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‘Very disappointed’: Australian Medical Association lashes out at Health Minister Mark Butler over changes to Telehealth services

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Health Minister Mark Butler has come under fire from the Australian Medical Association over a decision made regarding telehealth services.

The Australian Medical Association has lashed out at Health Minister Mark Butler over changes to Telehealth.

Mr Butler told reporters on Thursday that Level C telephone consultations lasting 20 minutes or more will not be extended beyond June 30.

The measure was initially intended to end last December, but was extended for another six months by the former coalition government.

AMA President Dr Omar Khorshid said the association was “deeply disappointed” when it learned of Mr Butler’s decision.

“Australians who are most vulnerable, those who don’t have access to high-speed internet or who can’t use the devices you need to actually conduct a video conference, they’ll get the phone access they took today gone tomorrow,” said Dr. khorshid.

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“The people we least want to be in a doctor’s office because of the risk of contracting COVID from other patients or from their doctor will be in those waiting rooms at increased risk of contracting COVID.

“Or they may actually stay at home, not wanting to expose themselves and even miss out on their healthcare. Both are unacceptable results and we are very disappointed with today’s minister’s decision.

“But we are hopeful that through more discussion, as this was of course a pretty hasty decision, the minister can understand the really important role telehealth plays in our society.”

AMA Vice President Dr Chris Moy said many of his patients do not have broadband access or use smartphones because he emphasized that consultations often took longer.

“The kinds of things I often have to do is take a call from a patient who is COVID positive, for example, and then really figure out if they need or qualify for antivirals and if they have any contraindications or if they can take them. and it’s safe for them to take it,” he said.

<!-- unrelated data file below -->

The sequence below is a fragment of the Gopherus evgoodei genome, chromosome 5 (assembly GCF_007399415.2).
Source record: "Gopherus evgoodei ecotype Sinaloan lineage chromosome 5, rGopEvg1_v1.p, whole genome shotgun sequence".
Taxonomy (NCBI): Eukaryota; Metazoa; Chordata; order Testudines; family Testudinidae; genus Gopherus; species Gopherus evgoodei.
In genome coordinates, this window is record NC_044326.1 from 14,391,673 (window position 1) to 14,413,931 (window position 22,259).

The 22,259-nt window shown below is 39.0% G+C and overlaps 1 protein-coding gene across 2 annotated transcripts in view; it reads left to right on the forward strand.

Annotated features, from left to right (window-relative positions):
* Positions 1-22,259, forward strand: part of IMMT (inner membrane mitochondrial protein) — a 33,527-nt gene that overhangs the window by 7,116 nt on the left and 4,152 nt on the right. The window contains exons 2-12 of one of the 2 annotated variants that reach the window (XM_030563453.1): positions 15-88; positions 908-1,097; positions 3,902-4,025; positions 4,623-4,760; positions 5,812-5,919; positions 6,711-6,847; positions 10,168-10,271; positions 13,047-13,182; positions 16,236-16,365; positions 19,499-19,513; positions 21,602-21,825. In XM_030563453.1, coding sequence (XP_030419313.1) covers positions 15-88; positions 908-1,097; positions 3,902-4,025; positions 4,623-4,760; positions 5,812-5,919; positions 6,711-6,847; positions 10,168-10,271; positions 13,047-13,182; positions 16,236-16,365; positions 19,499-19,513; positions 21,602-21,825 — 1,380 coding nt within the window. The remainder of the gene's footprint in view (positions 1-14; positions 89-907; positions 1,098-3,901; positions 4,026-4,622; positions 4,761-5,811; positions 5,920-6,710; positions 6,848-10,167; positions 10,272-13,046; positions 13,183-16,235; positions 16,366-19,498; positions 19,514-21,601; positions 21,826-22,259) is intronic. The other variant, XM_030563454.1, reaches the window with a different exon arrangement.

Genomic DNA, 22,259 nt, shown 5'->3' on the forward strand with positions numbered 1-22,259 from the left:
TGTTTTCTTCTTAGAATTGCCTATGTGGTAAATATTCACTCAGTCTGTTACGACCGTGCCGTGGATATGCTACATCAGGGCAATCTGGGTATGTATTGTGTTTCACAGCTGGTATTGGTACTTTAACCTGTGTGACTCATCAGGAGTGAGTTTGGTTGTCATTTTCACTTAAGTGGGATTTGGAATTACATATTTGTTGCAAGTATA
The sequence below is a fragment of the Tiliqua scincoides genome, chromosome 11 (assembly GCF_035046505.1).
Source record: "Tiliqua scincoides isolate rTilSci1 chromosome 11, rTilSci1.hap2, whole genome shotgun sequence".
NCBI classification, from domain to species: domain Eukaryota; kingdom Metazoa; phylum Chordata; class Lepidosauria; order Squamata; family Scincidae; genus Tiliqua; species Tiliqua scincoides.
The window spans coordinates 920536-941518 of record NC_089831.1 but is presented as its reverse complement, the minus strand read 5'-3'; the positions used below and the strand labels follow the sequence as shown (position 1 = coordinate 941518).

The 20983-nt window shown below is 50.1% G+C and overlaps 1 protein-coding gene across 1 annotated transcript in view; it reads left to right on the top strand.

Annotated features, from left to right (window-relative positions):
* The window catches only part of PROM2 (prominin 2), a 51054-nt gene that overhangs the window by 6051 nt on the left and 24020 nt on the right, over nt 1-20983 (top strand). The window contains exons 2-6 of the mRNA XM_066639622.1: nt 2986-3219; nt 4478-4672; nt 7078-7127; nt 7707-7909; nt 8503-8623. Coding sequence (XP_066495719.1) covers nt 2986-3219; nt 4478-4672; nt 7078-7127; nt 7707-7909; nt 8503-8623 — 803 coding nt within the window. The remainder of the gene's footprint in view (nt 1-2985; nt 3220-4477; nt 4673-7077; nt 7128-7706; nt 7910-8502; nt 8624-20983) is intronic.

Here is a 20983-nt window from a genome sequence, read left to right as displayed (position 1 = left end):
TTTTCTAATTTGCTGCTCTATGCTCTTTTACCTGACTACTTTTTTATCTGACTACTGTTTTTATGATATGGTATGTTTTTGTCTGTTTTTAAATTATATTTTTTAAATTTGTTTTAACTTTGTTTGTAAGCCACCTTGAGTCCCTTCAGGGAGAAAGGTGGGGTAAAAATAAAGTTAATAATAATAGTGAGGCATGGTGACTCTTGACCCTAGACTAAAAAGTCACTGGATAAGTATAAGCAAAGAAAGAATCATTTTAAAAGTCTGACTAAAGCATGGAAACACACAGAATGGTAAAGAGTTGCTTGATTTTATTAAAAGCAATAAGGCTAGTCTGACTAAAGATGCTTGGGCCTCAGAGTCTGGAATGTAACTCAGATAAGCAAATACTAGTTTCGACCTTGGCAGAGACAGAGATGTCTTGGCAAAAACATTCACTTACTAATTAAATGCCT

“This could take a very long time. This decision will jeopardize GPs’ ability, for example, to provide the antiviral treatment that will be so crucial in protecting individuals from getting serious illness from COVID.”

Mr Butler said patients will still have access to telephone consultations for up to 20 minutes and video consultations will also remain available.

“Some of the telecare arrangements, especially allowing telephone consultations for longer consultations, were set to expire at the end of December and were temporarily extended by the former government until the end of June,” he said.

“It is important to emphasize that in the first place people can always have a telephone consultation with their doctor for shorter consultations, so Level A and Level B consultations up to 20 minutes.

“In addition, they will always be able to have a remote or virtual consultation with their doctor, provided it is a video consultation. It is not our intention to change the previous government’s decision, but that additional telephone consultation for the longer consultations will end today.”

Mr Butler added that he was delaying by three months the compliance arrangements to come into effect from July 1.

“Those compliance arrangements were essentially based on a certain proportion of telehealth consultations as part of a GP day in particular. I don’t think it’s appropriate for those compliance measures to start tomorrow as the former government had decided,” he said.

“Given what GPs and patients are currently dealing with and given the level of respiratory disease in the community, more and more people, more and more GPs for that matter, are choosing to have consultations virtually and I don’t want GPs to be penalized for that. ”

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